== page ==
I thought I’d spend this week sharing stories about my new inspirational romance, Letting Go. I thought maybe I’d talk about forgiveness and how it’s not for the other person, it’s for you. I thought I’d talk about people who’d been involved in abusive relationships or who’d been abandoned or who had never learned about love, but all that changed this week when I had to take a deep breath and be Mom.
When your kid’s 5, you can give them a hug and make most things better. When they’re 10, that pretty much stays the same. Maybe you add a movie to it. When they’re teenagers you can tell them what you think they should do, and often, they follow your advice. Well, not often, but sometimes. Every once in a while.
When they’re 20+ it takes everything in you NOT to tell them what to do.
ON (oldest niece) actually gave me some great advice this week. She said “Auntie, you just shake your head and don’t say anything. Let her talk. Listen. That’s how you handle this.”
Funny. It took a 17 yr old to help me help DD.
I want to go Hallmark and say our troubles make us stronger and God won’t give you more than you can handle. Or all superior and say “look chickadoodle. I’ve walked this road, and let me tell you how to do it.” Or all manipulative and say “look, you do this and I’ll do this and…”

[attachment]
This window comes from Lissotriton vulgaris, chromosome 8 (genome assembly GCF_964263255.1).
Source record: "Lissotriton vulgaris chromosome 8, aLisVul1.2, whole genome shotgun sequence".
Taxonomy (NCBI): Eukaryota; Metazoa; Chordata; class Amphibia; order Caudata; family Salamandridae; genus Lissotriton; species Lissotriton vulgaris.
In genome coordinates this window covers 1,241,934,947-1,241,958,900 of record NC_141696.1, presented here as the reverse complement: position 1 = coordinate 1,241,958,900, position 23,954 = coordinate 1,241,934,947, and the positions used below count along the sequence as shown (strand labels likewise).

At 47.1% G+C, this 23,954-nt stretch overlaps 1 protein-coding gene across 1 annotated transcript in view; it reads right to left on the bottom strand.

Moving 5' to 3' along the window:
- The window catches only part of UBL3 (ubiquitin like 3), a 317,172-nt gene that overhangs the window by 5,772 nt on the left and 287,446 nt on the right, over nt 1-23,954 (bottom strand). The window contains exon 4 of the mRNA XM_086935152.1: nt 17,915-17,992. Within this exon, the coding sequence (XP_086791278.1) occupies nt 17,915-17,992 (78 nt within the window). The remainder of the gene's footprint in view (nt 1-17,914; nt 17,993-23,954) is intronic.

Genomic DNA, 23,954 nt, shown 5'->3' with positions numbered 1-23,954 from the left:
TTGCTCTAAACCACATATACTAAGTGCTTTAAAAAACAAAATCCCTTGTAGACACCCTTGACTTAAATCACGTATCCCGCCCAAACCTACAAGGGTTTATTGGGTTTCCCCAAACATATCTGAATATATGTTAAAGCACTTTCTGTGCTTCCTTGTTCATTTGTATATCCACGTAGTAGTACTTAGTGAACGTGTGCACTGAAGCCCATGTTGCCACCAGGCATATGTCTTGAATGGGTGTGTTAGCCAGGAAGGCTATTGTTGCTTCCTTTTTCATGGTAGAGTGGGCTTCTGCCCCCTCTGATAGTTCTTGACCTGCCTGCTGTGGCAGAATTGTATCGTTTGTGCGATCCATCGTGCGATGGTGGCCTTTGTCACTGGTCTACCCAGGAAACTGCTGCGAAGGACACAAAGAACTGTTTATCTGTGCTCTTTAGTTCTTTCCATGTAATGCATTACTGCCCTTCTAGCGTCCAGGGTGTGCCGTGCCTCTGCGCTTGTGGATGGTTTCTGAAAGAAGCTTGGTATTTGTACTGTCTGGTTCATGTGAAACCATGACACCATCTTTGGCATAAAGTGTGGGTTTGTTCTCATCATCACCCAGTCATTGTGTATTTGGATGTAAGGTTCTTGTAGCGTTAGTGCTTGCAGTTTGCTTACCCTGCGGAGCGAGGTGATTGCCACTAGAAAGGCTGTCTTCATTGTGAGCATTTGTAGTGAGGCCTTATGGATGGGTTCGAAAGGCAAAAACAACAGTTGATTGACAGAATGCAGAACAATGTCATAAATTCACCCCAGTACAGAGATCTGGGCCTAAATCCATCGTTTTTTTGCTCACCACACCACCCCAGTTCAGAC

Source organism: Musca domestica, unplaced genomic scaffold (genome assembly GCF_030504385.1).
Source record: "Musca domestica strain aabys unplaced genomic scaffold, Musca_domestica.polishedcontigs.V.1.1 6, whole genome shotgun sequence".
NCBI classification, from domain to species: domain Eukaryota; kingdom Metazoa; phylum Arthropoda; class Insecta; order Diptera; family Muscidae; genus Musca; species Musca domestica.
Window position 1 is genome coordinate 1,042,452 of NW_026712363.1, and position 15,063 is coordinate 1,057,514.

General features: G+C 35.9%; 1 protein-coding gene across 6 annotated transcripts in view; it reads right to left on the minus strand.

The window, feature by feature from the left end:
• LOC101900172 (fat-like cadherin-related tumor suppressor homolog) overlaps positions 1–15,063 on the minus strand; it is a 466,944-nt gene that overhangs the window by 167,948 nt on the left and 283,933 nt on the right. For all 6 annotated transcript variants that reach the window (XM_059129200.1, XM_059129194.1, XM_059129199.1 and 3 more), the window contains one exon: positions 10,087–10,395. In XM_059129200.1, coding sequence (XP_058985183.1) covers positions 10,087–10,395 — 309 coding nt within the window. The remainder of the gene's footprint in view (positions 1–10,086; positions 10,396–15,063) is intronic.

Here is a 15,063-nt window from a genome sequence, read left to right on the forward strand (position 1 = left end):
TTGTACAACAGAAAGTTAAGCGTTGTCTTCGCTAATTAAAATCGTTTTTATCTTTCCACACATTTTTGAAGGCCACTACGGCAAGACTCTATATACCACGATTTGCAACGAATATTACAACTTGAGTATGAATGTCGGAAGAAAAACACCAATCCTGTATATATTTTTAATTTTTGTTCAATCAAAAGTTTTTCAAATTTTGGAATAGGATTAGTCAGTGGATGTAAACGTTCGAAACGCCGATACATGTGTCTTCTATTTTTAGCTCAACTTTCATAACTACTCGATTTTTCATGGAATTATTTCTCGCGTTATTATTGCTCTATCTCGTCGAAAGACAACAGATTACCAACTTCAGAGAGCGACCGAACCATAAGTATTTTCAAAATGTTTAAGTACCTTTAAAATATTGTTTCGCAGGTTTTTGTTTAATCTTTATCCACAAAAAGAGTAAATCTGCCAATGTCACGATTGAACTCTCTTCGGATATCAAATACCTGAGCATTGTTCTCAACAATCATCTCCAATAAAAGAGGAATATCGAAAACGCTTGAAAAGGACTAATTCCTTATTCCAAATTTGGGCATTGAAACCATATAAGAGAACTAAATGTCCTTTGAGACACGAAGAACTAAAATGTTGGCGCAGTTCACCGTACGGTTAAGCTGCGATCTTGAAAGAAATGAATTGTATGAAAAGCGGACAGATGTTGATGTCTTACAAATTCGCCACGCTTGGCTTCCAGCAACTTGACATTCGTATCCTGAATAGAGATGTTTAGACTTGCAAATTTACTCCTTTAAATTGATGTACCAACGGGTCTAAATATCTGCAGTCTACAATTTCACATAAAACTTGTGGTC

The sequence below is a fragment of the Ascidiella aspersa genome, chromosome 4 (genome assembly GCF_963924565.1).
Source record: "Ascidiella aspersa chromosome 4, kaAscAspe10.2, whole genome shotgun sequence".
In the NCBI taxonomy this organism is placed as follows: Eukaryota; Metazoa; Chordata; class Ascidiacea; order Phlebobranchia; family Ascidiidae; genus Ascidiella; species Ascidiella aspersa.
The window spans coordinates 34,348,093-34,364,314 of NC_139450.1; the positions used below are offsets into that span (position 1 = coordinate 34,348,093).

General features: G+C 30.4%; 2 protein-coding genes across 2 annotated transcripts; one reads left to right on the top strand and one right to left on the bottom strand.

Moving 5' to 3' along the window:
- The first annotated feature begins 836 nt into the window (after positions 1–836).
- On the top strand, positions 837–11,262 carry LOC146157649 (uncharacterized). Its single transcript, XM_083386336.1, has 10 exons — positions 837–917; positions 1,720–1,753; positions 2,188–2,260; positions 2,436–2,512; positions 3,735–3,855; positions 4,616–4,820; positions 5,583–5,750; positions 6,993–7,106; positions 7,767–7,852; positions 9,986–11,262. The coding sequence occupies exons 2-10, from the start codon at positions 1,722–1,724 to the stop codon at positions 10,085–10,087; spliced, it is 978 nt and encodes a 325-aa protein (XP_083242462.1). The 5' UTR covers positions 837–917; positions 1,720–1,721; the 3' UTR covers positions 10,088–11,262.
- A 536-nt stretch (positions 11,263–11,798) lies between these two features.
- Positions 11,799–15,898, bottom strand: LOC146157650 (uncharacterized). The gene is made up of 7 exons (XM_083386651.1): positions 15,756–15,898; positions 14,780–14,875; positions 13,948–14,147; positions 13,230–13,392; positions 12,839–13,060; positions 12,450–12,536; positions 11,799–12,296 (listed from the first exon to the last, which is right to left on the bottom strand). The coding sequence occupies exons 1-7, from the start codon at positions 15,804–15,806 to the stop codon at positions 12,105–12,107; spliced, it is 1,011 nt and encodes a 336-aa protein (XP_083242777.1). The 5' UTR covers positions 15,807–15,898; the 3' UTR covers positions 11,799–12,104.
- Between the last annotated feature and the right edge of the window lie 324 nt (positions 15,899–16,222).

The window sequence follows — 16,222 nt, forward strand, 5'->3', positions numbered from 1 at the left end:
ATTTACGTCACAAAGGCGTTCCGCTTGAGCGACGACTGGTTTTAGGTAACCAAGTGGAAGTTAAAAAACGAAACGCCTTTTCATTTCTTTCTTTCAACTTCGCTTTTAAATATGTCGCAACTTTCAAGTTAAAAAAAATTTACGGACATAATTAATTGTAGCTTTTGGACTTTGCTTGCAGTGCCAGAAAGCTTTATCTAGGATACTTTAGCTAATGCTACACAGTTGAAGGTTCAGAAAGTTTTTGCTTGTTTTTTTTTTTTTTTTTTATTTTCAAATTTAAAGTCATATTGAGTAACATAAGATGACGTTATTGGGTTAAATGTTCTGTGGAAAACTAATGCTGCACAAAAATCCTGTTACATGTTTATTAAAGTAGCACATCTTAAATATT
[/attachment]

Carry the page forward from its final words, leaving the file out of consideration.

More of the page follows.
But none of those are the right answers. The right answer is what I’ve tried to do. Listen and love and let her know I trust you to learn from this. And even though it’s Hallmark, you can’t go over, under or around. You’ve got to go through it. And always: No matter what, God’s got you in His arms. When we’re too tired, He’s there. When we’re too hurt, He’s there. When we’re too confused. He’s there. When we’re too unsure, He’s there.
And I’m there too. With unlimited hugs and unconditional love. Just like when she was five and things were easy. ###
1000 degrees outside!
Almost every time I visit DD at Starbucks these perfect supermodel impersonator German or Italian mothers with several small children who look like they jumped off the pages of an Osh Kosh b’Gosh ad are in line with friends. For some reason I think that image stuck in my brain when I said my niece and nephew could spend the night one day this week.
MAN, kids are hard work! I have no idea how the above mentioned women look like a million bucks while raising children.
By the time Ella and Alan left, I was worn out. It’s going to take 48 hours to recover from a 24-hour visit.
But you know what? We had a blast. And all those Spring Break plans that didn’t happen because I chose Auntie Time instead? I’m cool with that.